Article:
• Lodges—a mini-line of sourcebooks intended to present new "lodges", sort of Prestige Classes for Forsaken characters. Two were produced: The Faithful covers some basic new lodges, higher levels for the original lodges, and rules for creating lodges, while The Splintered focuses on lodges from non-American countries, such as Poland, Antarctica and Japan.
  • Hunting Grounds—another mini-line of sourcebooks, intended to cover specific areas as they apply to werewolves. Only one, focusing on the Rocky Mountains of Colorado (and simply called "The Rockies"), was produced.
  • Blasphemies—a sourcebook featuring alternate werewolf creation myths, human cults based around werewolves and the Shadow, and details on the Bale Hounds.
  • Blood of the Wolf—advanced player's guide and expanded information on the wolf-blooded and on werewolf physiology.
  • Lore of the Forsaken—a spirit magic and fetish sourcebook.
  • Predators—an antagonist sourcebook. Its follow up, part of the "Night Horrors" semi-universal mini-line, was the "Wolfsbane" sourcebook.
  • The Pure—the sourcebook for the Pure tribes.
  • The Rage—player's guide.
  • Signs of the Moon—the auspices splatbook.
  • Territories—territory designing splatbook.
  • Tribes of the Moon—a tribes splatbook.
  • War Against The Pure—outlines for mass combat between werewolves and other factions, as well as five alternate species of shapechangers and rules for building others.
  • Skinchangers—a variety of shapechanging adversaries, ranging from those possessed by spirits to those who use magical items taken from animals to stranger things altogether.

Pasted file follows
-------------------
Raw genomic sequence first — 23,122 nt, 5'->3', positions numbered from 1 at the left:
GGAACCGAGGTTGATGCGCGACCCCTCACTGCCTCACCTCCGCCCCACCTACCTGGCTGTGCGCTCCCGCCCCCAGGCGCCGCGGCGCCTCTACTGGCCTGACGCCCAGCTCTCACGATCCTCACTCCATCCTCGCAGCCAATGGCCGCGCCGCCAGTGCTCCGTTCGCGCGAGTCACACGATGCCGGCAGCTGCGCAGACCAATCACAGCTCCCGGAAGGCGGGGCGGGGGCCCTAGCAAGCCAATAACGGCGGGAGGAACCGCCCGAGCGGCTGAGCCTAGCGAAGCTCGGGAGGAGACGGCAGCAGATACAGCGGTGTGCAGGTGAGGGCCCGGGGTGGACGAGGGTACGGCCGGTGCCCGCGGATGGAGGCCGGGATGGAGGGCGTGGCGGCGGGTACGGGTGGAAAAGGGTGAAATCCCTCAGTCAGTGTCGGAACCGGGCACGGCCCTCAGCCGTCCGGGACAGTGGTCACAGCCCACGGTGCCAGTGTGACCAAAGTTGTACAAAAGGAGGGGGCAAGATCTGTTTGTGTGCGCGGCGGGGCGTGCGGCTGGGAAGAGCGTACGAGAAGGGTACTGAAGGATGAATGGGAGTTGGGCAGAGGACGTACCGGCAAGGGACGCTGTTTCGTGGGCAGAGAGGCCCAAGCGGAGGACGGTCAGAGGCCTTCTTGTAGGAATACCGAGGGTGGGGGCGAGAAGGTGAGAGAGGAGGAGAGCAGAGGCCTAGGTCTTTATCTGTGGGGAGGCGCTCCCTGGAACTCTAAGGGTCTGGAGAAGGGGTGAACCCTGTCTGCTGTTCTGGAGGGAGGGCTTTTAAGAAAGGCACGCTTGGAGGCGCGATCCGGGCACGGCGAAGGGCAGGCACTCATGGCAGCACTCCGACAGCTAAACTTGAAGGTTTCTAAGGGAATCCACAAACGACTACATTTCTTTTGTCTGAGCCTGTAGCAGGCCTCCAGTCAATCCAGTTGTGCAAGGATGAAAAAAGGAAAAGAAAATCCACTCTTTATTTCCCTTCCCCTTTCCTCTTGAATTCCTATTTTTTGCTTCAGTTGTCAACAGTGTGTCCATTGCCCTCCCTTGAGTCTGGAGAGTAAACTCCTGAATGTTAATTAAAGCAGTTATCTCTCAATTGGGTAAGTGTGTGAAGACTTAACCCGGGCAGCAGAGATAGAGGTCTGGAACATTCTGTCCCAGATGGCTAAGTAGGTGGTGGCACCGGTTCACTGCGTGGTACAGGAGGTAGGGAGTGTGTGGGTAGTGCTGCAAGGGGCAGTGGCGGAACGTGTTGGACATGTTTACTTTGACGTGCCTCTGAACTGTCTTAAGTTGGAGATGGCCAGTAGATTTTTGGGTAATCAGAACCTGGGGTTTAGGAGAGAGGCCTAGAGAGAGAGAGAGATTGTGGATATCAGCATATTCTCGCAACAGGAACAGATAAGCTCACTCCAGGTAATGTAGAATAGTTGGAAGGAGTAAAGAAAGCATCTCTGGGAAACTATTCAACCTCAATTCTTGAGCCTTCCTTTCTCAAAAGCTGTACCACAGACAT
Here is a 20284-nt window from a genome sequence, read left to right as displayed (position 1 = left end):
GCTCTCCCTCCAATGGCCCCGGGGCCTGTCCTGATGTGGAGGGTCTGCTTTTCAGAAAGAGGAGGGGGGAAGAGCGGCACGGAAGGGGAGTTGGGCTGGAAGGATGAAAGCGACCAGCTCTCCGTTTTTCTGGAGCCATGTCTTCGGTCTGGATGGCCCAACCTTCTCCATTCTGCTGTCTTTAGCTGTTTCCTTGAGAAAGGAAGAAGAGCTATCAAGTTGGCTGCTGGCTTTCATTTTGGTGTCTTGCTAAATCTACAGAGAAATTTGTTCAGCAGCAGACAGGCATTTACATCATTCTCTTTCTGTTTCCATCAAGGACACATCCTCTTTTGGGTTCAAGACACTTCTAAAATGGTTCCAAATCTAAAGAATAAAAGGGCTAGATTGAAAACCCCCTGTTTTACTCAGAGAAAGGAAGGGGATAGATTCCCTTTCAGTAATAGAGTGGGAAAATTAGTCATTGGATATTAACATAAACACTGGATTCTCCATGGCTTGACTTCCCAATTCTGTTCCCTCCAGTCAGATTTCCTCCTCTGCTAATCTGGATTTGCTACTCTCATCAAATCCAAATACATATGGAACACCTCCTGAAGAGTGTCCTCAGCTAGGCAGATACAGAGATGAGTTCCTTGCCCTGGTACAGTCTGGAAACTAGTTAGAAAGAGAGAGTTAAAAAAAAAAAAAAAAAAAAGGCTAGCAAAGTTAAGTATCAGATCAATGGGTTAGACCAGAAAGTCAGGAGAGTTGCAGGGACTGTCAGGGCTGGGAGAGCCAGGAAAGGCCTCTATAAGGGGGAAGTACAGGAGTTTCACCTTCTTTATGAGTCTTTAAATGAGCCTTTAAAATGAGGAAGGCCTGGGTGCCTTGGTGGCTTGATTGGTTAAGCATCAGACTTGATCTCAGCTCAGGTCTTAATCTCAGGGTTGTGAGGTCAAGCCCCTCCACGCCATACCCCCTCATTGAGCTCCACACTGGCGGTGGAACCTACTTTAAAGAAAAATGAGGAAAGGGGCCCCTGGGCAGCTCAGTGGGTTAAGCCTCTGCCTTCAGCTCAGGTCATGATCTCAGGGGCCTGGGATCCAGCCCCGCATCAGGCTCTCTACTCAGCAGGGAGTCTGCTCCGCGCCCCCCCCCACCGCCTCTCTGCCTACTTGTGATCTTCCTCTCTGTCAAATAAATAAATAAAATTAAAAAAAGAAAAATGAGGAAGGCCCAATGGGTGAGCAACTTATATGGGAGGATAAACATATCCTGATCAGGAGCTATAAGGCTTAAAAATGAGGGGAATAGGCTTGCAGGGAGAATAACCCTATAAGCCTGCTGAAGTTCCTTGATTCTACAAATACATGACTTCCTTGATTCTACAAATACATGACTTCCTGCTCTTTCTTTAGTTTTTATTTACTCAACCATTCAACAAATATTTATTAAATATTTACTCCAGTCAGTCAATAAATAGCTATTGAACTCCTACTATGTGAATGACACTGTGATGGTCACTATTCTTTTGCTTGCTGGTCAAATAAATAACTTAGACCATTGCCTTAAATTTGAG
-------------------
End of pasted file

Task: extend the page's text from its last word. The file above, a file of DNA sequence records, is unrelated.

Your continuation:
• Changing Breeds—the much-loathed shapechangers sourcebook. Considered by many a reference to both the good and bad aspects of Werewolf: The Apocalypse; some like it for all of the new shapechanger types, others think that War Against The Pure and Skinchangers did the shapeshifter rules better, and others still dislike the Science Is Bad themes.
  • Shadows of the UK—a look at the United Kingdom in the World of Darkness, with a werewolf emphasis.

The PDF-only sourcebooks are...

  • Forsaken Chronicler's Guide—a variety of different takes on the game to use as the basis for chronicles.
  • Ready-Made PCs—a ready-to-use pack.
  • Storyteller Adventure System (SAS) modules—ready-to-go adventures. There are two Forsaken-specific: "Coyote Falls" and "Parlor Games".
  • Werewolf Translation Guide—two-way conversion between Forsaken and Apocalypse.

Tropes used in Werewolf: The Forsaken include:
  • Animorphism: Werewolves. Of course.
  • Anthropomorphic Personification: Nearly everything—animal, plant, landmark, machine, emotion, belief, memetic—has a spirit. And they're hungry.
  • Big Creepy-Crawlies: The Nidmuzug, from the War Against the Pure. They're human beings who can turn into either a swarm of five hundred plus 4-6 inch long cockroaches... or a human-sized and crudely anthromorphic cockroach. They're surprisingly pitiable creatures, because they didn't ask to be like this (all they did was eat a perfectly ordinary piece of food...but there had been another Nidmuzug within a mile or so, so it was tainted and turned them into more were-roaches) and they're still fairly human in terms of mentality—they don't even get the healing powers that all other shapechangers do. Their name translates as "the Unclean".